Sailing On

Architectural relics from great old liners find a home in the dining rooms of four new ships


The late 1990s saw the start of an immense building boom in cruise ships. Nineteen new ones arrived in 2001, and nearly 40 more are planned for the next two years. Most of these are enormous vessels, capable of accommodating more than 2,000 passengers. Filling all those cabins makes for an extremely competitive business, says Birch Coffey, an architect for Celebrity Cruise’s four new Millennium-class ships (a designation that, as with battleships, refers to the name of the first one delivered).

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A World In The Middle Of The Ocean

At their zenith the great transatlantic liners were lean runways for Schiaparelli dresses and Sulka dressing gowns, gorgeous stage sets for ship-to-shore gossip, bon mots, cocktail shakers, and dancing all night. It still can happen.

In the days when the North Atlantic was a crowded route, to choose a ship was to start the crossing. The fastest, the biggest, the newest: Often a single liner reigned as all three, with panache to spare for anyone who booked passage. Travelers who grew beyond mere statistics, though, peered into brochures and found the most stylish or amiable ship, or the most reliable. The record for the most comfortable one ever must certainly have been set by the German liner that returned to port unsteadily and slowly after its maiden season: too much furniture. Read more »

The Ship That Died Of Carelessness

The Normandie has been gone since World War II, but many people still remember her as the most beautiful passenger liner ever built. It is the saddest of ironies that she fled her native France to seek safety in New York Harbor.

SHE WAS THE largest moving object that mankind had ever built. She was the first liner to cross the Atlantic at better than 30 knots, the first to exceed 1,000 feet in length, the first truly modern ship. She coddled her passengers with a spaciousness, luxury, and cuisine that has never been equaled. She was the Normandie, France’s pride and America’s joy. She lived a life of glory and acclaim. And she died horribly, at the hands of strangers. Read more »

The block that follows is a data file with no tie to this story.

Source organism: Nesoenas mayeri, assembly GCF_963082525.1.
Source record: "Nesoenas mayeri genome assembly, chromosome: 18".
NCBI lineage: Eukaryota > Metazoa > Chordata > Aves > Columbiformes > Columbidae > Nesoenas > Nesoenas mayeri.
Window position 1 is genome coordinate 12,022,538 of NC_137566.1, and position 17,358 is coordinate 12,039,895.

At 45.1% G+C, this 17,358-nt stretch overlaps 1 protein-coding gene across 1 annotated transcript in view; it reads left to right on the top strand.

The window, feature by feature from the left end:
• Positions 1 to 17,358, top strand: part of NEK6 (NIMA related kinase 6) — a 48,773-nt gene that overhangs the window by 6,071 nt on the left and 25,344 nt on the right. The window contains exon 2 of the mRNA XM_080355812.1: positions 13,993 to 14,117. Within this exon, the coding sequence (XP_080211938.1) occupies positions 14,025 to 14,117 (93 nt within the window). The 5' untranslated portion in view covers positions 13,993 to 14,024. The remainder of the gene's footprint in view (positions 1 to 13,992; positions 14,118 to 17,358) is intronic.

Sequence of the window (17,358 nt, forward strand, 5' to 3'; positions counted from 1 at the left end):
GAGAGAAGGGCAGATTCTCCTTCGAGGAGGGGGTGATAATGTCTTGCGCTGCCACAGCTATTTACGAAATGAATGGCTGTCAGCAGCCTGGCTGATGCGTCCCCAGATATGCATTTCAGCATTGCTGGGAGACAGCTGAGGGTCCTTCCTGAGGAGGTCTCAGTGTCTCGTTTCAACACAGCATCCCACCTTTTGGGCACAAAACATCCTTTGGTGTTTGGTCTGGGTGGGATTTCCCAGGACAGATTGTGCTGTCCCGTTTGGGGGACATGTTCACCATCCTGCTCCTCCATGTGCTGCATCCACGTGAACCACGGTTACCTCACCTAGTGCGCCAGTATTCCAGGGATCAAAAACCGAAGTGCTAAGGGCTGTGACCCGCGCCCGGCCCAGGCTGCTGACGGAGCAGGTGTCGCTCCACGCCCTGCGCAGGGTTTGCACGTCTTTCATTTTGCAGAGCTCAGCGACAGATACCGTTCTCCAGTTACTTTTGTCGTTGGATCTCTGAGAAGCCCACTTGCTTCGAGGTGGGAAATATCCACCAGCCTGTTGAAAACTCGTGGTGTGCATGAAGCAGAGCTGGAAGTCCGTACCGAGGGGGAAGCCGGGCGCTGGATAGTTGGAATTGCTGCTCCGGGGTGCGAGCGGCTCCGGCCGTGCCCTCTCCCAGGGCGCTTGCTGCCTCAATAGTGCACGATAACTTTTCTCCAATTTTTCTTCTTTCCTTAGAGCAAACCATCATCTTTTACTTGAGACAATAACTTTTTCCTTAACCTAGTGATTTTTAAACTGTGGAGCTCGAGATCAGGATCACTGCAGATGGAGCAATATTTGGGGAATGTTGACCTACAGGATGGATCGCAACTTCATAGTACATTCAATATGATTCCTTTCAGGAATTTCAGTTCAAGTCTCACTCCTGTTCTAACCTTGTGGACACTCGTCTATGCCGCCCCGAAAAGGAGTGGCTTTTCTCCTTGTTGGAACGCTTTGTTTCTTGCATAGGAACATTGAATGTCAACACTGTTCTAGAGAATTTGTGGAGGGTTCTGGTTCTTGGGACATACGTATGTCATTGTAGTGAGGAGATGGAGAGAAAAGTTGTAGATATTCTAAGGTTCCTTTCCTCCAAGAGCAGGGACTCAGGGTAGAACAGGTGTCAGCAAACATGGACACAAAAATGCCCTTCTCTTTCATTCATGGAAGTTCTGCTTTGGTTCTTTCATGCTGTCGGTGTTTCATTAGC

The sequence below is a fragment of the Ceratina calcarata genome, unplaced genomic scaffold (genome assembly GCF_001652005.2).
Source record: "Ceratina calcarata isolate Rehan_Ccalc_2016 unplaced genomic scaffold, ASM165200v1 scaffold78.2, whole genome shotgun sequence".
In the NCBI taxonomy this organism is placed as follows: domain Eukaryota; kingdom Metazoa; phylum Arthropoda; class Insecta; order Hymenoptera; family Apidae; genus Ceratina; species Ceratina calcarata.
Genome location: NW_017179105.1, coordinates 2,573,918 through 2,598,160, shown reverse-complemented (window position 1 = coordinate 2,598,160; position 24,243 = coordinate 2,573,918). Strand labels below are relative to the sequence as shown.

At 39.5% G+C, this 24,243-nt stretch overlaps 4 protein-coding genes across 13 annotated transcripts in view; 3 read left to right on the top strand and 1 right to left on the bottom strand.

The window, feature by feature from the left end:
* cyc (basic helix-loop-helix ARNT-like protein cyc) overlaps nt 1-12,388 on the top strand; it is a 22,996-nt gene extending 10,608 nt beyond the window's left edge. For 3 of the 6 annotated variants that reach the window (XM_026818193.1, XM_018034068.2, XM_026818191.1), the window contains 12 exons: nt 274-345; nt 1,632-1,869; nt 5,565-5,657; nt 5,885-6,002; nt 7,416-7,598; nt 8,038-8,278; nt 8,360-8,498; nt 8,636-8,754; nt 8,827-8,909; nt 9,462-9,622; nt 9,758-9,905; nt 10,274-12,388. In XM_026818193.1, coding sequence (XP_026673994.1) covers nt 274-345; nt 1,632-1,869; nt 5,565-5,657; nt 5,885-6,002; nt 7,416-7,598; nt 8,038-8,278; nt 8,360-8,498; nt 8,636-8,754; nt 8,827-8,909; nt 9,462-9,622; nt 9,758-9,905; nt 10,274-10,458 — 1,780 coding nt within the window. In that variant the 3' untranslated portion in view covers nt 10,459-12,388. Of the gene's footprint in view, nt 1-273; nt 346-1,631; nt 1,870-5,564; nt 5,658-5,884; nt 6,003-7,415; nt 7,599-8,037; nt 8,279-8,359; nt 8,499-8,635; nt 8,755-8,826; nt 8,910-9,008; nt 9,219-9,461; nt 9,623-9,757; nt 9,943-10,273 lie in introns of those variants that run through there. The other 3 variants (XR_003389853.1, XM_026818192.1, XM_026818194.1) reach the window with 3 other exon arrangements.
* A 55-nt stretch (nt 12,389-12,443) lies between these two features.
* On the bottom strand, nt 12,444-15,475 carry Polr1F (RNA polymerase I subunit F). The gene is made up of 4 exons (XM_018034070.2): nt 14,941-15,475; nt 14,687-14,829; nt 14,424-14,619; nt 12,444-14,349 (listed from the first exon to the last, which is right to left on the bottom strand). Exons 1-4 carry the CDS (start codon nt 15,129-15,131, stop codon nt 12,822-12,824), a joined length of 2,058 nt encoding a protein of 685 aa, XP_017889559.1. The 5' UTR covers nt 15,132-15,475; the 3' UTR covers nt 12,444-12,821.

High Noon Of American Sail

On the fifth of January, 1818, a skeptical crowd peered through a blizzard to where the packet James Monroe lay at anchor in New York Harbor. It had been announced weeks before that the packet would leave on this day, inaugurating a new kind of transatlantic service. Shipowners would usually give definite sailing dates but would delay them any number of times until they had a full cargo. Here, however, was a new line claiming fortnightly service between New York and Liverpool on a rigid schedule, full hold or not.Read more »

“When Does This Place Get to New York?”

The Queen Mary in Peace and War

The first commercial transatlantic flight still lay three years in the future when the Queen Mary began her maiden voyage in May, 1936, but Sir Percy Bates, chairman of the Cunard Line, made the sailing the occasion for an extraordinary forecast. “The crux of the matter,” he said, “will lie whether, twenty-five years from now, it would be the universal desire to travel like rockets at supersonic speeds in a closed metal container, probably without windows, or whether many would still prefer a more leisurely progression.” Read more »

The Sway Of The Grand Saloon

In the sumptuous history of transatlantic passenger travel it wasn’t all mahogany panelling and ten-course meals. Consider, for instance, war and seasickness

“THIS IS NOT A CANOE” Read more »